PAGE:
The Wieger STG 940 assault rifle family was devised in East Germany (Deutsche Demokratische Republik) in 1985, specifically for export purposes. Based on the famous Kalashnikov AK-74 rifle, it was designed in East Germany under Soviet license starting in 1981.
The new rifle family was intended to adapt to 5.56×45 NATO ammunition, a smaller caliber than the usual Russian 7.62×39 M43 intermediate round. First prototypes were tested in 1985, and rifles were ready for manufacture in 1988. It was assembled at the VEB Gerate-und Sonderwerkzeugbau Wiesa factory from parts, produced in Suhl, hence its family name WIEGER (WIESA GERMANY).
There were four variants of the STG 940, including the fixed-stock STG 941 rifle, folding-stock versions STG 942 with standard barrel and STG-943 with short barrel; and the heavier barreled STG 944 squad automatic weapon. Of these four, only the first two versions were ever made in any significant numbers.
It appears that the DDR had at least two initial contracts on hand for WEIGER rifles, from Peru and from India, but then in 1989 with the fall of the Berlin wall, East Germany merged with West Germany under Western governance. The latter quickly stifled most arms manufacture programs conducted by the East, including the STG 940 rifle. It appears that the manufacture of the Wieger STG 940 rifles ceased in 1990, and most of the rifles made were scrapped by 1992.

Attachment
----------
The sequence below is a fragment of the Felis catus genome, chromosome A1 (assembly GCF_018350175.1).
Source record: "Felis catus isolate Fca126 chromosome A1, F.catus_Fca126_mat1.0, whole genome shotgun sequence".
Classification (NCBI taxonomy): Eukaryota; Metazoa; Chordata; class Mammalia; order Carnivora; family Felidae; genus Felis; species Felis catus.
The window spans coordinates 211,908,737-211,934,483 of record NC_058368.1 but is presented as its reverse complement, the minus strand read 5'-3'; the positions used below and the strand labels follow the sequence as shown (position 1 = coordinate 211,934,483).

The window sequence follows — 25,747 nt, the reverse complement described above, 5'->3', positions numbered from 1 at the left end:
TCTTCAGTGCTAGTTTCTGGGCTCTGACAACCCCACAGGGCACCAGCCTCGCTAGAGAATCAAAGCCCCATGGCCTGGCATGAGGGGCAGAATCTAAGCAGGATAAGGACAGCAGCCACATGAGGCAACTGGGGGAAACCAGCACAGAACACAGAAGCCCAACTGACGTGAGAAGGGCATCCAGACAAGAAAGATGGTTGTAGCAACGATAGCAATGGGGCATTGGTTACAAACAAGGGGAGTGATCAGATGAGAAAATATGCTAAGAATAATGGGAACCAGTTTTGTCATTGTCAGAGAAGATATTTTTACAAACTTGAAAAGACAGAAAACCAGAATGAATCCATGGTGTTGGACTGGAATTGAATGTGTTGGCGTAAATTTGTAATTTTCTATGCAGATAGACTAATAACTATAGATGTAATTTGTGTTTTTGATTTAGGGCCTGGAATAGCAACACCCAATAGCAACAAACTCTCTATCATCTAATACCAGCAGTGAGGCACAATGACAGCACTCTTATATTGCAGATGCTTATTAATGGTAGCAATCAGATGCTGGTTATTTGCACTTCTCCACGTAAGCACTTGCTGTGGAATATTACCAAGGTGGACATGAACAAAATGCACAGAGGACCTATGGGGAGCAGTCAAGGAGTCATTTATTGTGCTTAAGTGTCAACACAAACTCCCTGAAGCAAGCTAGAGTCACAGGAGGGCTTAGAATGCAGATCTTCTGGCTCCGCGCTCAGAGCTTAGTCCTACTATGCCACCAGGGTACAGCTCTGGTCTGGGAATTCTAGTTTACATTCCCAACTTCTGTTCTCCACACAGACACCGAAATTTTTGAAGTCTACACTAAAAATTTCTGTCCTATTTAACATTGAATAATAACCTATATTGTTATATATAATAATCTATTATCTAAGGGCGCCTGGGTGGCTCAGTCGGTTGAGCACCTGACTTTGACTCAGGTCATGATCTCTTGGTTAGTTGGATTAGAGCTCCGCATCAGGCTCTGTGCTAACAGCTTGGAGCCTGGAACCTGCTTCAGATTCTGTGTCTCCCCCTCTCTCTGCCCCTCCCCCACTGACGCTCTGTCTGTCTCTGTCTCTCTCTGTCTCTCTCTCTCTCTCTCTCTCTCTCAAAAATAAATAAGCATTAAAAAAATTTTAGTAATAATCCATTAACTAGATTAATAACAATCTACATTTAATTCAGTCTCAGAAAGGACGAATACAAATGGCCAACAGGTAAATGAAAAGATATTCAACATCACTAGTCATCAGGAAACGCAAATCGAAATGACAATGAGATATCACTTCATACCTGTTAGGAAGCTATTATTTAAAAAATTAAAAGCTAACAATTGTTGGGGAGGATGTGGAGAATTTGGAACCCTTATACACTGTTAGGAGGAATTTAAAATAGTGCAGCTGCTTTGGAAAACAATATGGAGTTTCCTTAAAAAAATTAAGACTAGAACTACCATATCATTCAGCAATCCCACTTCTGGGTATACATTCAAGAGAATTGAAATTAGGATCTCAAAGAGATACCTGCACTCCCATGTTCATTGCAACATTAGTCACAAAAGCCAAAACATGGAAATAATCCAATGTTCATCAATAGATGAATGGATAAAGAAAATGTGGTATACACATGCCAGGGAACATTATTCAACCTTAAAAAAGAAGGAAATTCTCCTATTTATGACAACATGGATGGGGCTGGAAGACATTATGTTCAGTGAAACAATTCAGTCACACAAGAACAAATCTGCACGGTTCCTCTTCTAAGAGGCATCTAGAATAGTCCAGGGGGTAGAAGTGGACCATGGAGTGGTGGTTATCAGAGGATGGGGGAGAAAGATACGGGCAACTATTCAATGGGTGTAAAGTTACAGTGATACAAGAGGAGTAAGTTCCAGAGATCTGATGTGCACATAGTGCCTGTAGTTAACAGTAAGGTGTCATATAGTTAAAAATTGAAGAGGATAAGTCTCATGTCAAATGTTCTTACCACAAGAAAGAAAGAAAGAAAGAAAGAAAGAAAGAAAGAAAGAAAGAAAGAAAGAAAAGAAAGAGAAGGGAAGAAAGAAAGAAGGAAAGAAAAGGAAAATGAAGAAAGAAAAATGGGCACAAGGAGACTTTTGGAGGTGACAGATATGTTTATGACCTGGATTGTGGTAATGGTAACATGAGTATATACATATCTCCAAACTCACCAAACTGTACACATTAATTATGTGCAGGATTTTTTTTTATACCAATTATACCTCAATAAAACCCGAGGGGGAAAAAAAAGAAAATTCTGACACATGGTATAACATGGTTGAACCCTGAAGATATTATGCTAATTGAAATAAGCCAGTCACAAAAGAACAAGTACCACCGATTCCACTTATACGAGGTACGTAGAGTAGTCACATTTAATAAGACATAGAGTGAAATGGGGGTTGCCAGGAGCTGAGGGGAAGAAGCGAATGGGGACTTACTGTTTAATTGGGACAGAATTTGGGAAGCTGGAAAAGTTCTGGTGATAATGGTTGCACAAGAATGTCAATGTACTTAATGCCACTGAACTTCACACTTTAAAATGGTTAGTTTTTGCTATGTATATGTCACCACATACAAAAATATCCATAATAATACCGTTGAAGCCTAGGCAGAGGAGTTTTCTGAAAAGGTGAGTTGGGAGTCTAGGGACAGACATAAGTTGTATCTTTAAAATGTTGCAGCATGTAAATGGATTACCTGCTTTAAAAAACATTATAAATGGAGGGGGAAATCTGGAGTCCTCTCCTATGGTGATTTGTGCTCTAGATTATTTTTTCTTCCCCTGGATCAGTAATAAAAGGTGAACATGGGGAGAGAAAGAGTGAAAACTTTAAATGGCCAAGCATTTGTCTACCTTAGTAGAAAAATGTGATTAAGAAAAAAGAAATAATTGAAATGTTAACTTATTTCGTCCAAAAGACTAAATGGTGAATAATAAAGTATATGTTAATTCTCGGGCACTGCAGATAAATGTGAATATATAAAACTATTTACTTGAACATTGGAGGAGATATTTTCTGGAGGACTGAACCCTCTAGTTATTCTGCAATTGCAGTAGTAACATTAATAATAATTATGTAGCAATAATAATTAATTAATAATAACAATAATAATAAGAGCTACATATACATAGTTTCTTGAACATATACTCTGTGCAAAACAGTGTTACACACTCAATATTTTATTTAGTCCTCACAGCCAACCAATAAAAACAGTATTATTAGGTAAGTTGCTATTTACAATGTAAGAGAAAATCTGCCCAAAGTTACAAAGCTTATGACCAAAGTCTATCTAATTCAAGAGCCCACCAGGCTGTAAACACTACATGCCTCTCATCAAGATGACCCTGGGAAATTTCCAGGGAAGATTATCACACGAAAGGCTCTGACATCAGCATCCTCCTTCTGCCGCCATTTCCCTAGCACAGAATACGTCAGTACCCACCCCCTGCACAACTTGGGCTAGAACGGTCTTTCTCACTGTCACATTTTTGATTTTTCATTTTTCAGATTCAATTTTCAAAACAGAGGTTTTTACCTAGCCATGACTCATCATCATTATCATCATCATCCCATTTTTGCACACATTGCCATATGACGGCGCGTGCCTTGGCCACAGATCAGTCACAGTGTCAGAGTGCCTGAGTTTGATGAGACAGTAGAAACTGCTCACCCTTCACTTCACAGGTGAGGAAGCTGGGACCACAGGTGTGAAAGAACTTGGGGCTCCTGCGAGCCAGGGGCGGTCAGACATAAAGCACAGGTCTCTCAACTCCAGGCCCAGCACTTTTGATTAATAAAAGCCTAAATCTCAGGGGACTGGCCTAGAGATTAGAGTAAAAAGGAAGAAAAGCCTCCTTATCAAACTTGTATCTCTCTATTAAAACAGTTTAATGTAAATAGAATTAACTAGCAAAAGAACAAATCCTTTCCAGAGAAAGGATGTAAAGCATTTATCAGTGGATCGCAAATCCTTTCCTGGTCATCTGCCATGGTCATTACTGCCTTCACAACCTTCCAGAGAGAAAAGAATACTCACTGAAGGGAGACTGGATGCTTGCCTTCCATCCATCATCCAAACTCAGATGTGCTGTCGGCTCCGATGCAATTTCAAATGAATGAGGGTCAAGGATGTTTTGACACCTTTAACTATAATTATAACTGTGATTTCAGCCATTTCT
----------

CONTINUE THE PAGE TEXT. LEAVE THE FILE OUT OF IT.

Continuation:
During the early 2000’s, some American companies such as Inter Ordnance (I.O. Inc) began to manufacture semi-automatic copies of the STG 940 in .223 Remington and 7.62×39 using imported parts, and it seems that I.O. Inc still makes several semi-automatic AK-type rifles that have STG-940 style stocks and front sights.
The Wieger STG 941 assault rifle is a gas operated, rotary bolt locked weapon based on the Kalashnikov AK-74. It shares the same basic stamped steel receiver, control set up and overall layout. There are several distinctive features however, such as indigenous shoulder stocks made from polymer, with rubber inserts for length of pull adjustments, a polymer forend, M16A2-style birdcage flash suppressors and front sight bases moved to the gas block. The STG 942 featured side-folding East German styled shoulder stock made from a thick steel wire frame. The STG 940-942 series rifles use specially made 30-round steel magazines.